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Apple Permits Third-party App Stores On iPhones For The First Time

Apple Permits Third-party App Stores On iPhones For The First Time

Under the significant influence of the EU’s Digital Markets Act, Apple has introduced substantial changes that will reshape the iOS landscape, the App Store, and browser functionality within the platform. These transformative modifications are scheduled for implementation in the European Union with the forthcoming iOS 17.4 update, set to be released in March.

One of the key changes revolves around web browsing. Currently, iOS users can select a default browser other than Safari, but such browsers are obligated to use Safari’s WebKit rendering engine. This limitation is being lifted, allowing any browser on iOS to use its preferred rendering engine, providing developers with increased flexibility.

Read more: Apple Experiences Largest Revenue Decline In Two Decades

As iOS 17.4 becomes available to EU iPhone users, Safari itself will undergo a significant alteration. Users will now have the option to choose browsers other than Safari at startup, offering users a pivotal choice in their browsing experience.

The most notable change is Apple’s decision to allow alternative app stores within the iOS ecosystem, marking a departure from its previous stance. However, the company, expressing concerns about potential risks to users, has established a stringent “baseline review” process applicable to all apps, irrespective of their distribution channel.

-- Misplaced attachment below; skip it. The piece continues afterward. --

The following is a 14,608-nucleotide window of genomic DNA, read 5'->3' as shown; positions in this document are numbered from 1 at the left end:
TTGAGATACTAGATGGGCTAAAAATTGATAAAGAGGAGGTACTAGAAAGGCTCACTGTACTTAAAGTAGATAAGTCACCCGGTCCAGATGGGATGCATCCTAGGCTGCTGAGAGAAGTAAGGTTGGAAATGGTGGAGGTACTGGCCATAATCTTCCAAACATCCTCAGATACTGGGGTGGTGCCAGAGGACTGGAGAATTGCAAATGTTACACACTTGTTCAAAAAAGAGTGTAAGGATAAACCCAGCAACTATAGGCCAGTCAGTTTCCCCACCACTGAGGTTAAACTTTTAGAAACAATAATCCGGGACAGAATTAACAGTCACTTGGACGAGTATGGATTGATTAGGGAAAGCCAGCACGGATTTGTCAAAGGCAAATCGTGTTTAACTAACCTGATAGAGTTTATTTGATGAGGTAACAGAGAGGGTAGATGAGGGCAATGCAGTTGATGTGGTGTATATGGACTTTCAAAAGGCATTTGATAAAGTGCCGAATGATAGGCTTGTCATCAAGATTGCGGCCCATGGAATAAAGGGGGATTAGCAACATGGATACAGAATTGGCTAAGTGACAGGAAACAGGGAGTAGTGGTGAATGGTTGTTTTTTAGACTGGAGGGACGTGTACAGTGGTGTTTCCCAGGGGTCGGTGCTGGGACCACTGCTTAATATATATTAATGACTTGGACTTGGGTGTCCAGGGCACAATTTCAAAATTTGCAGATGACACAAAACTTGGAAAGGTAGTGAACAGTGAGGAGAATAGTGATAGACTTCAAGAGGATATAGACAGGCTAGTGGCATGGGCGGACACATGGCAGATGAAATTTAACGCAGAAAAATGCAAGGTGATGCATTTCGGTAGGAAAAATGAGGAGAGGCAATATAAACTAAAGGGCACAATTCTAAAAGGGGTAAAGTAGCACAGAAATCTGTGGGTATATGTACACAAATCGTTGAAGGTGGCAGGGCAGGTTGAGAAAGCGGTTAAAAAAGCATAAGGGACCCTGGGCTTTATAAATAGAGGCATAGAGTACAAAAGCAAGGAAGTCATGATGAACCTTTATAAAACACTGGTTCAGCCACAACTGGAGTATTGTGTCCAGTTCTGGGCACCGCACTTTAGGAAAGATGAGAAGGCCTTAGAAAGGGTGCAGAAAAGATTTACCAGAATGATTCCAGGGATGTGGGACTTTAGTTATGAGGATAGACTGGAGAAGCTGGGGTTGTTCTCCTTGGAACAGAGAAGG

This review process will involve a combination of automated checks and human evaluations, resulting in concise app descriptions and functionality insights prominently displayed to users before downloading.

Additionally, NFC capabilities on iPhones will be unlocked within the EU region, enabling alternative wallet and banking applications to leverage tap-to-pay functionality and establish themselves as preferred options for mobile payments.

The App Store is set to undergo further transformative enhancements, with new options for integrating payment service providers directly within a developer’s app. Developers will gain the ability to facilitate payments via external links, allowing users to complete transactions for digital goods and services on the developer’s external website, introducing a new level of flexibility within the iOS ecosystem.

Looking ahead, app developers in the EU will be subject to a revised commission scheme. For most developers and subscriptions beyond their first year, a 10% commission rate will apply. However, transactions related to digital goods and services will incur a slightly higher rate of 17%.

In addition to these commission adjustments, iOS apps opting to use the App Store’s payment processing services will face a 3% payment processing fee. This fee applies to apps choosing to stay within the existing payment framework provided by the App Store.

A notable element of this fee restructuring is the introduction of a “Core Technology Fee.” iOS apps distributed through either the App Store or an alternative app marketplace will be required to pay a fee of €0.50 for each initial annual installation once surpassing the threshold of 1 million installations. These changes reflect a significant evolution in Apple’s approach to app distribution, payment processing, and fees within the EU region.